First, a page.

Air NZ passenger planes helps locate stranded yachtie
Thu, 18 Oct 2012 10:06a.m.
By 3 News online staff
Two passenger planes, an Air Canada Boeing 777 and Air New Zealand A320, were called in to help search for a stranded yacht off the coast of Australia on Tuesday.
The two commercial flights were diverted to look for the yacht after the solo captain set off an emergency beacon, Radio New Zealand reports.
The yacht had lost its mast and was running low on fuel, more than 200 nautical miles off the coast of New South Wales.
The Australian Maritime Safety Authority (AMSA) says the lone yachtsman set out from Sydney’s Pittwater two weeks ago, and was too far out to sea to be reached by a helicopter once he was in distress, Fairfax reports.
So the AMSA called upon the nearby Air Canada and Air New Zealand planes to head off-course and try to locate the yacht.
The Air Canada flight spotted the yacht, and the Air New Zealand plane confirmed its co-ordinates.
A merchant ship reached the yacht last night to protect it in strong winds, before a New South Wales Police boat could arrive and take the man onboard.
The 44-year-old yachtsman is reportedly uninjured and is being taken back to Sydney.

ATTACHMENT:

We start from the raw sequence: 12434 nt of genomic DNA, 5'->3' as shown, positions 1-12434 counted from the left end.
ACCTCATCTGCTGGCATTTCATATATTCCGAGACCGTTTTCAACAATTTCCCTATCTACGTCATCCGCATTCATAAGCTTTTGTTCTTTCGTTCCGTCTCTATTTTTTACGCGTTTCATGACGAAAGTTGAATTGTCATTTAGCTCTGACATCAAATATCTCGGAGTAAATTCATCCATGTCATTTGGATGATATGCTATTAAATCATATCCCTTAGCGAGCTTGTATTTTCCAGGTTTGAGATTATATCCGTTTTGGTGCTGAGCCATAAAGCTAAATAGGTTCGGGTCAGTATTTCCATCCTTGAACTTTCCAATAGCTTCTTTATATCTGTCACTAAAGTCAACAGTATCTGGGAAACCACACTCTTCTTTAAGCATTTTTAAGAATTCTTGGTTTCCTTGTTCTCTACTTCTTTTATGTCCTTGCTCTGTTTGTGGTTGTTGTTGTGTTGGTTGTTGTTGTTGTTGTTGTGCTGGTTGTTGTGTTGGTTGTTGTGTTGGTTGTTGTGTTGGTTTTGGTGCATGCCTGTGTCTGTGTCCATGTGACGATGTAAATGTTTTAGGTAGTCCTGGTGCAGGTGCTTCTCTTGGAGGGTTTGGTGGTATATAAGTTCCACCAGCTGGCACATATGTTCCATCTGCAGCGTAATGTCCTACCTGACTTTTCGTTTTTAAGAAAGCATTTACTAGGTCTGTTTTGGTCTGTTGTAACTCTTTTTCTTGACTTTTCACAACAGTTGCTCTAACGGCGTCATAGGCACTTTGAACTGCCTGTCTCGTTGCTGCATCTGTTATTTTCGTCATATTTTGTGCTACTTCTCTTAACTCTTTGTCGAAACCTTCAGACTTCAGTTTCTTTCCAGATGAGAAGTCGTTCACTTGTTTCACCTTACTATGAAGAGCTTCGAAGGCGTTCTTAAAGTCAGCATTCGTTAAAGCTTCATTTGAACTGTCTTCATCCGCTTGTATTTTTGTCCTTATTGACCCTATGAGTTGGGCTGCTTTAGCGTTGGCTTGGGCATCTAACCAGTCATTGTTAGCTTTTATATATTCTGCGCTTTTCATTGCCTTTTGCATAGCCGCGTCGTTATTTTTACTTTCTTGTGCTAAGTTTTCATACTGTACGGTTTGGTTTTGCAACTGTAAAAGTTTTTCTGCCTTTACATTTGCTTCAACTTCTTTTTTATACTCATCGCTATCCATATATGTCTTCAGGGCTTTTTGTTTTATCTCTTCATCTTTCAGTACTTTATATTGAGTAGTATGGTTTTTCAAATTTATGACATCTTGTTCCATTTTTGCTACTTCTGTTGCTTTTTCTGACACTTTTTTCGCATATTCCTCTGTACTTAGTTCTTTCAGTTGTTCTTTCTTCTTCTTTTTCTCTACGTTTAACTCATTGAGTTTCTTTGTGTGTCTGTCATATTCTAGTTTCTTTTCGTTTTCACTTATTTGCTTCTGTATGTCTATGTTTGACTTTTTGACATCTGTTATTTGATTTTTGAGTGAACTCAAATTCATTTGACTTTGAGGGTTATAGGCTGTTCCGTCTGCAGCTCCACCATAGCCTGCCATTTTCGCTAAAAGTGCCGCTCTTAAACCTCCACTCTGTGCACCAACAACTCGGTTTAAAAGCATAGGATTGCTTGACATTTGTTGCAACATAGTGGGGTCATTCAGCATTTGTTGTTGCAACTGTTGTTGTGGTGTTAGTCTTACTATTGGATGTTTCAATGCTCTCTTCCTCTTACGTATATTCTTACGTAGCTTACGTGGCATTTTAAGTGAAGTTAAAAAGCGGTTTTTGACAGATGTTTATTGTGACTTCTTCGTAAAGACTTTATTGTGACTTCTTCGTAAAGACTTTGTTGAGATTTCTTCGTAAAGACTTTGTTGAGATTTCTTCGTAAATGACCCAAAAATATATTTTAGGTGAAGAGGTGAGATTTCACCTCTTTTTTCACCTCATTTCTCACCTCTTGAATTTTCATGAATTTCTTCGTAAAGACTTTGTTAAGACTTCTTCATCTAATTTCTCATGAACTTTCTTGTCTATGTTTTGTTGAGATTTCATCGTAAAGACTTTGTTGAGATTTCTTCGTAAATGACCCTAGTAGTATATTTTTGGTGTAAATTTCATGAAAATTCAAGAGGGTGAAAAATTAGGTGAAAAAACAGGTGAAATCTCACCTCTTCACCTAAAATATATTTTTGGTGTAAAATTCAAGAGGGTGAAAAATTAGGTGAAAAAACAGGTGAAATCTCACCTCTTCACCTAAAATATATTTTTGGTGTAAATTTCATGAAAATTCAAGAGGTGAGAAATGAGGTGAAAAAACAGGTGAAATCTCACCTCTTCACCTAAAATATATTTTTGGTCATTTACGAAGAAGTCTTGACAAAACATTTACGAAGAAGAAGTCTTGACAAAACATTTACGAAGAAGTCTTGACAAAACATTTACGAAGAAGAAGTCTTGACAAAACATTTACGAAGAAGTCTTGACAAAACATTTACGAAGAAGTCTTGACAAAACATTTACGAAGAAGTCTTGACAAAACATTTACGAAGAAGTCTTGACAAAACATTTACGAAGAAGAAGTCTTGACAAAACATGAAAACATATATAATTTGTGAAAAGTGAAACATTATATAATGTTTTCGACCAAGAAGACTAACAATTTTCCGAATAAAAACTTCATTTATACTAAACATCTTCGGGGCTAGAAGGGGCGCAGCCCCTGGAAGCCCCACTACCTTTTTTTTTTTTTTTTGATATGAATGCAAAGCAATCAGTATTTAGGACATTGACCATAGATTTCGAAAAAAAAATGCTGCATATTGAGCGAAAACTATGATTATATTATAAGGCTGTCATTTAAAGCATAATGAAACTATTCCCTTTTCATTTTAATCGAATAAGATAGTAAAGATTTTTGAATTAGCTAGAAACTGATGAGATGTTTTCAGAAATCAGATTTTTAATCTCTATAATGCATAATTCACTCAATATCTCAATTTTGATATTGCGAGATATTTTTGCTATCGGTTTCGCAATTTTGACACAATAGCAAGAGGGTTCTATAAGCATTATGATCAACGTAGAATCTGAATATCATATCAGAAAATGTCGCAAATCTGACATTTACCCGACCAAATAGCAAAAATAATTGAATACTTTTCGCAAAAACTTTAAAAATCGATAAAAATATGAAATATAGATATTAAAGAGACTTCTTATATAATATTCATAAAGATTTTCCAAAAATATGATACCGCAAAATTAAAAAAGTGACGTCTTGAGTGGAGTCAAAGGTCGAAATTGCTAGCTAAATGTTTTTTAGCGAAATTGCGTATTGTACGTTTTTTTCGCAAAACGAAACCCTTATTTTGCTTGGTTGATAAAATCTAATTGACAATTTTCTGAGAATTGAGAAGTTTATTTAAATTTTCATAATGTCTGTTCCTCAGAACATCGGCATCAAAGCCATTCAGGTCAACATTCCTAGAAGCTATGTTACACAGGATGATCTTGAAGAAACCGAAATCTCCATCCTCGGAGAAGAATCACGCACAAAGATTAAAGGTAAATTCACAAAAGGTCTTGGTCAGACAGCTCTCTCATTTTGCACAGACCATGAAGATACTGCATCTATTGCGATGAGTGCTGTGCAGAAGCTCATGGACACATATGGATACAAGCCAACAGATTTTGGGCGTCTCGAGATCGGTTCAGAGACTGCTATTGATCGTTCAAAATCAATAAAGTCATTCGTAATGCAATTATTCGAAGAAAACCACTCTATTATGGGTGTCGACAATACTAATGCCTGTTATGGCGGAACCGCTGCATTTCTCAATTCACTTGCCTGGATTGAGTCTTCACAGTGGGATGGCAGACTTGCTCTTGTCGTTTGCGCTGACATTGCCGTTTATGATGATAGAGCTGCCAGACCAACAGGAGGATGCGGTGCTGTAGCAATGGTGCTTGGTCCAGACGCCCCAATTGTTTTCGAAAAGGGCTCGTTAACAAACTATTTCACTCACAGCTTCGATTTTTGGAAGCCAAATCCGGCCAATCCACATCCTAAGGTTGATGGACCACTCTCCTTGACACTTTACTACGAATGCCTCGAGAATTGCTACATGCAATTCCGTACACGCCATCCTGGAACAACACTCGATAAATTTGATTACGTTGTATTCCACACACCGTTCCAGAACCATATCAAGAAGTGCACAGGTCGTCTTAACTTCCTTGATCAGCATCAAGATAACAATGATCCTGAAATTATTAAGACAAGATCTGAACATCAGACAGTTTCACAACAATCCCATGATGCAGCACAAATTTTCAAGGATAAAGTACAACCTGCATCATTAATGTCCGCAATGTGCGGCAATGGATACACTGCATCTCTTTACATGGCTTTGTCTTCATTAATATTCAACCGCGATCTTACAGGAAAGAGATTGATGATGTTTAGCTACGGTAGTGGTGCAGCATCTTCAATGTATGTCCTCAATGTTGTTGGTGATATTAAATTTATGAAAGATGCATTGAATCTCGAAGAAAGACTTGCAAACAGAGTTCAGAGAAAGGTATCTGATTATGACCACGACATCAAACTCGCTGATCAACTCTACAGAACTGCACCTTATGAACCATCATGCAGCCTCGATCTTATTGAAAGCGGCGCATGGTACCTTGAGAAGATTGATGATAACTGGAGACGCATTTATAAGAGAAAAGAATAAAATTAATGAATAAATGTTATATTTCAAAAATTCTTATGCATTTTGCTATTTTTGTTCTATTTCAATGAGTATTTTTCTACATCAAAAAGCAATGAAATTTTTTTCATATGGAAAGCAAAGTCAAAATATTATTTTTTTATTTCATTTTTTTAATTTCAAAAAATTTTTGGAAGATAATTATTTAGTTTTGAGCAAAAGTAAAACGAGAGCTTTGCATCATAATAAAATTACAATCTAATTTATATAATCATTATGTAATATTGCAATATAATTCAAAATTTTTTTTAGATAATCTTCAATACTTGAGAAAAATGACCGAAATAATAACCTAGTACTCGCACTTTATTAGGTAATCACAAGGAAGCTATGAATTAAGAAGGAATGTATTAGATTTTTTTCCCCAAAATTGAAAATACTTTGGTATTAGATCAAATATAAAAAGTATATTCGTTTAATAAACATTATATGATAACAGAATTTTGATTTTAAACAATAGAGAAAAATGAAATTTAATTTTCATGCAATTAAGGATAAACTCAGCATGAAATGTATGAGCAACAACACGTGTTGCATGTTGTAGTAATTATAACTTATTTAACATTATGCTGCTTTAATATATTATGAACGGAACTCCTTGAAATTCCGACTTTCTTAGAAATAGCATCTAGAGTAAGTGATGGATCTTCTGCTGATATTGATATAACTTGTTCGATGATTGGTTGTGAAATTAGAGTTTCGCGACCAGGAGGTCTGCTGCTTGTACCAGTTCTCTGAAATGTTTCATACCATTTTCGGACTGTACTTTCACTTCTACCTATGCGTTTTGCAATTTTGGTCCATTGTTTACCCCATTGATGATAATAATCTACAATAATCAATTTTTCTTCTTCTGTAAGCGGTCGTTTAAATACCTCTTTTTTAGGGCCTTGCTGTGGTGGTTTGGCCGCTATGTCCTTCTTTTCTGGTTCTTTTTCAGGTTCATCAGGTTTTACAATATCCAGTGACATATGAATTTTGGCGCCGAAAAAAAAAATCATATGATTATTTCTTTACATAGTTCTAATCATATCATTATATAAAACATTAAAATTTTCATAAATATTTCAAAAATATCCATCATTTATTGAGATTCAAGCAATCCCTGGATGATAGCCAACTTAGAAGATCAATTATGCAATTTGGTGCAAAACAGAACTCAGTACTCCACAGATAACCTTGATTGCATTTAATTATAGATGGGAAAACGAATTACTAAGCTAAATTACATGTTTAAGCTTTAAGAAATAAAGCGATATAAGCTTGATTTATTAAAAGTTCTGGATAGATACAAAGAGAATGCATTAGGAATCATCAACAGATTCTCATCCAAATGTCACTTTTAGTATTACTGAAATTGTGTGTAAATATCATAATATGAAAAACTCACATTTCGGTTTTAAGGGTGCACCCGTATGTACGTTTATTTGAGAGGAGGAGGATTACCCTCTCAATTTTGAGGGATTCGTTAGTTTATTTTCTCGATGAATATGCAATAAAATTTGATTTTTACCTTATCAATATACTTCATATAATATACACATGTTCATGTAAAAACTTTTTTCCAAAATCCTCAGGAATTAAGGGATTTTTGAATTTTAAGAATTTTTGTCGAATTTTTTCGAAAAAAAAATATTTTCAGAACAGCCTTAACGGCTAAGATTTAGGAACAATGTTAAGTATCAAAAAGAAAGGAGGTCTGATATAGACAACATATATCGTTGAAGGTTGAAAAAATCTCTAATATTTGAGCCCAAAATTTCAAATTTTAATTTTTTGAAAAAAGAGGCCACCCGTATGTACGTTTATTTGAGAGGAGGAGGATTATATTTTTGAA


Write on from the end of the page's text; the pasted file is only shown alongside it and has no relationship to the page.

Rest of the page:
The AMSA admits diverting commercial flights for searches is a rare event.
“It’s not a regular occurrence, but that’s mostly because incidents are much closer to shore,” a spokesperson told Fairfax.
Captain asked passengers to help
Air Canada captain Andrew Robertson says he asked everyone on the plane to help with the search.
“As we approached the area I made a PA announcement to the passengers – please help us look for [the yacht],” he told Radio NZ.
“Almost immediately, as we closed in on the area, the first officer said, ‘well I see what I think is the boat’ […] it was almost exactly where they had told us it would be.”
Canadian folk singer aboard flight
The Juno Award-nominated Vancouver folk singer Jill Barber was one of around 270 passengers aboard the Air Canada flight AC033, The Globe and Mail newspaper reports.
Barber told the paper that passengers were nervous after the captain’s announcement that they would be making a detour to look for the yacht.
“Anything out of the ordinary on a long flight like that, over the ocean, can make your heart race a little bit. So everybody was a little concerned, but also, rolling with it,” she says.
The Air Canada jet descended to a height of just 1,800 metres, from 7,500 metres, to look for the yacht.
“It was a little bit scary,” says Barber, “it felt like we were flying just above the water. We had a pretty good view, and they were tipping the plane side to side to maximise the view.”
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18/10/2012 10:20:17 a.m.
Has that yachtsman not heard of weather forcasts. This stormy weather has been happening for weeks
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